The Great Recession and adverse birth outcomes: Evidence from California, USAedit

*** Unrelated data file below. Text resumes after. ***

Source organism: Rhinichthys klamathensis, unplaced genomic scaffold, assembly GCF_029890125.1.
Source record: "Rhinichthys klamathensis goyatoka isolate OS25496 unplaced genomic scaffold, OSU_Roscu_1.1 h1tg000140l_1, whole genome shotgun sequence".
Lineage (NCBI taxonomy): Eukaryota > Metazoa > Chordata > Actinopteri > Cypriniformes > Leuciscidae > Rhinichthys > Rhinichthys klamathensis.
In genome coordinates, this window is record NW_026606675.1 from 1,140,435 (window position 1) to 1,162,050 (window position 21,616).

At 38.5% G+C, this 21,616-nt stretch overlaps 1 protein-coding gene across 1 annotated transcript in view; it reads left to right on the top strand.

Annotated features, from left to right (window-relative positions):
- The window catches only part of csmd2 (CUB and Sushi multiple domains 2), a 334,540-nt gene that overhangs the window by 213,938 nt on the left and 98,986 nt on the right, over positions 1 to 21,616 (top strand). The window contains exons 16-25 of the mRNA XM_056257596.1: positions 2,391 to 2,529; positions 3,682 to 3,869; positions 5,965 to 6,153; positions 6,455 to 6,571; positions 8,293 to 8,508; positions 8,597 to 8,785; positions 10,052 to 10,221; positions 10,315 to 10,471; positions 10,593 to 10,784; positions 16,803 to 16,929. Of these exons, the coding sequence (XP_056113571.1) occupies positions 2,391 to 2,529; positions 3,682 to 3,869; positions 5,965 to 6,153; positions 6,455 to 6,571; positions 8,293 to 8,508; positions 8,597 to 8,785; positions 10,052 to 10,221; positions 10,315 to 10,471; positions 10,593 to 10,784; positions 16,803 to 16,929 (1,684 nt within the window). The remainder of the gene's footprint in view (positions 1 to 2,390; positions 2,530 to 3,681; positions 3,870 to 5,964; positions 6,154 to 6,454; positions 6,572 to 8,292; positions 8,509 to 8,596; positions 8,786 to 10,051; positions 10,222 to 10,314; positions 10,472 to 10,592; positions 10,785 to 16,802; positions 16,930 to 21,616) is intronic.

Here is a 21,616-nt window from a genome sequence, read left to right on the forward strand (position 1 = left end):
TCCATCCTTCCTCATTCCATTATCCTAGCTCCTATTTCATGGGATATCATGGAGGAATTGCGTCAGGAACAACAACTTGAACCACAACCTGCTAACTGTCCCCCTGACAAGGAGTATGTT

Prior studies of the health effects of recessions have shown mixed results. Ecological studies often report a positive relationship between economic downturns and population health while individual-level studies often show that conditions related to recessions are deleterious. Our study examines the spatially and temporally heterogenous effects of the Great Recession (TGR) on adverse birth outcomes, a contemporaneous measure of population health that is highly responsive to changing social conditions. We use restricted birth cohort data from California (2004–2012) merged with both county- and tract-level socio-demographic data, to explore birth selectivity and temporal and unemployment effects during TGR on adverse birth outcomes. We find that gestational exposure – more specifically, second trimester exposure – during or adjacent to the months of TGR was generally deleterious for birth outcomes, more so, in some cases, for mothers with lower levels of education, and that increases in county-level unemployment were generally deleterious for birth outcomes. Although recessionary effects on population health are problematic and may have far-reaching effects, it appears that these effects may be largely universal, even given potential selective fertility favoring advantaged groups.